A MAN who launched a log splitter into the head of his sleeping wife has told a jury of his love for her and that he would have done "anything in the world" for her.
David Jeffrey Miller, 48, yesterday took to the stand on the third day of his trial in Bundaberg Supreme Court and described the day he first met wife Tracey.
"I was living and working in the Bucca area on a smallcrop farm and I stopped at the Bucca Hotel on the way home," he said.
"I noticed Tracey and her boyfriend, and Tracey came to the bar and ordered a glass of water. And that's when she said to me: 'What the f**k are you looking at, c**t?'"
Miller told the court he became close friends with Tracey and her then boyfriend and, four years later, they started dating.
"We've been together ever since," he said.
"I loved Tracey from the moment I met her in the pub. For me, that was the big attraction with Tracey. It was amazing to meet a lady who spoke her mind."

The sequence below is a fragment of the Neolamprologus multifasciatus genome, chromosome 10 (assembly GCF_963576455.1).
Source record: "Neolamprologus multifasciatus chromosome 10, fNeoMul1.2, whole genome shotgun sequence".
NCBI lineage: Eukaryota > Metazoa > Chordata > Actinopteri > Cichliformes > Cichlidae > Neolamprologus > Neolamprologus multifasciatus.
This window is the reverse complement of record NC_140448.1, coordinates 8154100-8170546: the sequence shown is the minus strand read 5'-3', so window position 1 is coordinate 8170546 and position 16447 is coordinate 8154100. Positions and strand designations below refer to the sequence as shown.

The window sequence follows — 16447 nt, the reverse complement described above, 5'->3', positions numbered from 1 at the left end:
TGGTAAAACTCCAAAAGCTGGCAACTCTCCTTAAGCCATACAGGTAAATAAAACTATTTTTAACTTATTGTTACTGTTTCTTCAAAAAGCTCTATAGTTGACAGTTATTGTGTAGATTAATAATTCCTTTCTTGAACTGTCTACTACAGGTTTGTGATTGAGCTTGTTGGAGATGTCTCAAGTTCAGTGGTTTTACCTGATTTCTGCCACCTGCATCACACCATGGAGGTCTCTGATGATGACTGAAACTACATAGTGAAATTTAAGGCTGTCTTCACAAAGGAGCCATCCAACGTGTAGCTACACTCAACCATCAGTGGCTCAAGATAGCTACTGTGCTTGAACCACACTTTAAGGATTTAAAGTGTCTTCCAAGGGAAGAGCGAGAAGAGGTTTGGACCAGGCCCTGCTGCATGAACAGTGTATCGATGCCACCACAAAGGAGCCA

Miller told the court Tracey had been a heroin addict and, when she gave up that drug, she replaced it with marijuana and prescription pills.
"Her consumption of alcohol throughout her life has been astronomical," he said.
It was that addiction that saw Miller and his wife spend six months and five months respectively in jail for drug production and possession in 2003.
"It (jail) was a nightmare," Miller said.
"I wrote Tracey a letter every day. She said she never wanted to go back there again."
But in 2008, police raided the Millers' South Bingera home and found more than 36kg of dried cannabis and 145 cannabis plants growing in a hydroponic set-up. A discovery that meant the pair faced another stint behind bars.
During this week's trial, the court was told how Tracey claimed she would rather die than go back to jail and that the pair had regularly discussed committing suicide and "ending it" after the police raid.
Defence barrister Carl Heaton told the jury his client had meant to kill himself when he smashed his car into a tree after he killed his wife in June 2008.
Miller has pleaded guilty to manslaughter but not guilty to murder.
Mr Heaton said jury members would have to decide whether they believed Miller was impaired by an "abnormality of mind" when he killed the woman.
The trial continues.